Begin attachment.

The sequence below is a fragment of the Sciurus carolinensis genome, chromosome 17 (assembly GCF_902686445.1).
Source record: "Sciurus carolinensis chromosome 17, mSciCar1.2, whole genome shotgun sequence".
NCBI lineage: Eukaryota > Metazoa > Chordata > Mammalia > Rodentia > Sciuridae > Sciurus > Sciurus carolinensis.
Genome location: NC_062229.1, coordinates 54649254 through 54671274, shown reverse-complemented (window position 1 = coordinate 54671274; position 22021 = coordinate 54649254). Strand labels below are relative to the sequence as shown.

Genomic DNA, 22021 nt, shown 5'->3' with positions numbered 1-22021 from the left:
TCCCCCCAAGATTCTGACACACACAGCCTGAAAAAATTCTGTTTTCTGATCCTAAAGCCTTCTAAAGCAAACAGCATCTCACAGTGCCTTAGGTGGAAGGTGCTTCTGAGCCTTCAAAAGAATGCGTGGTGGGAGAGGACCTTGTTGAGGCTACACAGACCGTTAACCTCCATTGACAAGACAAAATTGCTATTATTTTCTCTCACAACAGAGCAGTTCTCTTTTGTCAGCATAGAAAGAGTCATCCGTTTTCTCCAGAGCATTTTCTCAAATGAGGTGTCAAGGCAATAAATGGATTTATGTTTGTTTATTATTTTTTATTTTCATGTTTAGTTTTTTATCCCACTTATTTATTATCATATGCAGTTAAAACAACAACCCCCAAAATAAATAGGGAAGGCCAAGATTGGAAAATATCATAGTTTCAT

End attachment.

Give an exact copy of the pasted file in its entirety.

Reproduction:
The sequence below is a fragment of the Sciurus carolinensis genome, chromosome 17 (assembly GCF_902686445.1).
Source record: "Sciurus carolinensis chromosome 17, mSciCar1.2, whole genome shotgun sequence".
NCBI lineage: Eukaryota > Metazoa > Chordata > Mammalia > Rodentia > Sciuridae > Sciurus > Sciurus carolinensis.
Genome location: NC_062229.1, coordinates 54649254 through 54671274, shown reverse-complemented (window position 1 = coordinate 54671274; position 22021 = coordinate 54649254). Strand labels below are relative to the sequence as shown.

Genomic DNA, 22021 nt, shown 5'->3' with positions numbered 1-22021 from the left:
TCCCCCCAAGATTCTGACACACACAGCCTGAAAAAATTCTGTTTTCTGATCCTAAAGCCTTCTAAAGCAAACAGCATCTCACAGTGCCTTAGGTGGAAGGTGCTTCTGAGCCTTCAAAAGAATGCGTGGTGGGAGAGGACCTTGTTGAGGCTACACAGACCGTTAACCTCCATTGACAAGACAAAATTGCTATTATTTTCTCTCACAACAGAGCAGTTCTCTTTTGTCAGCATAGAAAGAGTCATCCGTTTTCTCCAGAGCATTTTCTCAAATGAGGTGTCAAGGCAATAAATGGATTTATGTTTGTTTATTATTTTTTATTTTCATGTTTAGTTTTTTATCCCACTTATTTATTATCATATGCAGTTAAAACAACAACCCCCAAAATAAATAGGGAAGGCCAAGATTGGAAAATATCATAGTTTCAT